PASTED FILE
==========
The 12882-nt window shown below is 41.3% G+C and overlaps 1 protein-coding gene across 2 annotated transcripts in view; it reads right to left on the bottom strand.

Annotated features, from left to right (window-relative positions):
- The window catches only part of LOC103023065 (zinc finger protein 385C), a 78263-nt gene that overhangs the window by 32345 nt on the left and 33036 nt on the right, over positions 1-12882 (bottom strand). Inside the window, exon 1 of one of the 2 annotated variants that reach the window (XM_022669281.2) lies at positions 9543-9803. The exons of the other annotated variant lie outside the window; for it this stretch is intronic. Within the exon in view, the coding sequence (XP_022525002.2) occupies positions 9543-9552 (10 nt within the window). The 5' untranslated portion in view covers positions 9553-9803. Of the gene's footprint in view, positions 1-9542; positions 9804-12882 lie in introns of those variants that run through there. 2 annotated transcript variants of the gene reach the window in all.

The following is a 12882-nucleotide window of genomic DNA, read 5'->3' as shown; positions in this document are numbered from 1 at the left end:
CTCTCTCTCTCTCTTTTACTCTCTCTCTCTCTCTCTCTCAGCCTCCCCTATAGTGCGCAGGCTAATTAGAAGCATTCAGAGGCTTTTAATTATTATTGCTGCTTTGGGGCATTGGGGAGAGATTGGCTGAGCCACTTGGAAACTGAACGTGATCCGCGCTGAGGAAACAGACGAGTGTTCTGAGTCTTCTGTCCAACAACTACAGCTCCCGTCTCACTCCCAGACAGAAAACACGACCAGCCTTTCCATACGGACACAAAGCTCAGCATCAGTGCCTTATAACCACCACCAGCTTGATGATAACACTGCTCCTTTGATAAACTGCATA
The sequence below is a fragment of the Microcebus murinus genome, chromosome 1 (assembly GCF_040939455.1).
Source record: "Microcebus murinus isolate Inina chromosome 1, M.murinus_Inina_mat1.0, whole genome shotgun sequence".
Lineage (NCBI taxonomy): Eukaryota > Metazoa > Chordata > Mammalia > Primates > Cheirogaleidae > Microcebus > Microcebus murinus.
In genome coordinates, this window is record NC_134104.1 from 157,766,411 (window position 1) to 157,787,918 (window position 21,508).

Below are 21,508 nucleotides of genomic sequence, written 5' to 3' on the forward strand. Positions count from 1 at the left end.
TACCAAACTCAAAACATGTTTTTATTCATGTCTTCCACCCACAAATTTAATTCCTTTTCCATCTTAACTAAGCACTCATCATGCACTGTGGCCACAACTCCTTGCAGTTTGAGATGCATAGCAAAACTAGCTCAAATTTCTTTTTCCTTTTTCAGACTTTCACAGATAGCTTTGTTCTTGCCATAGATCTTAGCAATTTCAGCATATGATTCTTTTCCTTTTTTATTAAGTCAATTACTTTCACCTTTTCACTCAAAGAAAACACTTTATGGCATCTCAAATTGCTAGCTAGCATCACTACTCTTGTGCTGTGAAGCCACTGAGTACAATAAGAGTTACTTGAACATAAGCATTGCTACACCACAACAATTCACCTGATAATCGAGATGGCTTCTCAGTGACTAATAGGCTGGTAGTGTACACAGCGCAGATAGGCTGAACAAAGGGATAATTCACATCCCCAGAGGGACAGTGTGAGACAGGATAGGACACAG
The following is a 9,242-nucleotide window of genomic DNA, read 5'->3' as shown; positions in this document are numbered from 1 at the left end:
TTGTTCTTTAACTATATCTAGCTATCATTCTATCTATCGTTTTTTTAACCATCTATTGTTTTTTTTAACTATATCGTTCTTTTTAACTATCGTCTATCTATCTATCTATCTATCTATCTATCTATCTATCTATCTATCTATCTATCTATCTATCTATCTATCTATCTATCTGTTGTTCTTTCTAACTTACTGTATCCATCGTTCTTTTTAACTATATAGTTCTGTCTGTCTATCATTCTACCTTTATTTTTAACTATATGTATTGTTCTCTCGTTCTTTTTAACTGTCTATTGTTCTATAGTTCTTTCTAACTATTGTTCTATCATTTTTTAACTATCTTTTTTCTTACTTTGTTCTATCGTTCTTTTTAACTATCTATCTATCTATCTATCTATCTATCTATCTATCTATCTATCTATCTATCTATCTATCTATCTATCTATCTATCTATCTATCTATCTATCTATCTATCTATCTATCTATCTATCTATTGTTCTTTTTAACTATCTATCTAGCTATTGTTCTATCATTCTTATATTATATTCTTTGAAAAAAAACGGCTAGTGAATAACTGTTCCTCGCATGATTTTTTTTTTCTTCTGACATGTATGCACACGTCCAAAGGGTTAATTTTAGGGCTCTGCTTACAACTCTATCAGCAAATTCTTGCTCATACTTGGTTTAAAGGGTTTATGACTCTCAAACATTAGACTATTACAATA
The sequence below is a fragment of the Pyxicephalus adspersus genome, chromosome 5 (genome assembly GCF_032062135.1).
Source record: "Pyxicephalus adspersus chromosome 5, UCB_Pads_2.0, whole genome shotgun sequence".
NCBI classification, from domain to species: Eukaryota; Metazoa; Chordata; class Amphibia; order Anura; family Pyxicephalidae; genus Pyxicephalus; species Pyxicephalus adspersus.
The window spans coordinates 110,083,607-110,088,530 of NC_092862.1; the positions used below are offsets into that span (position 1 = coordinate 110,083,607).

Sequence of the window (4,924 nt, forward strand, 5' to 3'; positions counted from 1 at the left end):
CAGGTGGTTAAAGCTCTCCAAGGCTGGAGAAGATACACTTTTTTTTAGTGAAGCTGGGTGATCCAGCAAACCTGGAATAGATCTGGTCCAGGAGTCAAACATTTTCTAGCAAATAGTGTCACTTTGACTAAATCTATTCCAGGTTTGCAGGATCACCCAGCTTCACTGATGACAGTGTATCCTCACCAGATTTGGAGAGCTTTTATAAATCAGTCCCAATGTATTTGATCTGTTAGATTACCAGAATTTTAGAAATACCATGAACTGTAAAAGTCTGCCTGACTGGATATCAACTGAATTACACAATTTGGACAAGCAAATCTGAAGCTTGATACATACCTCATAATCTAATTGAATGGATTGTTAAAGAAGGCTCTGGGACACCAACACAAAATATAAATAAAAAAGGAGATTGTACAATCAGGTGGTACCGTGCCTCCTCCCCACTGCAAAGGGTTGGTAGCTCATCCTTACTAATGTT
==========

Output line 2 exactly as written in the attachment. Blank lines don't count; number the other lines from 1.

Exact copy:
Annotated features, from left to right (window-relative positions):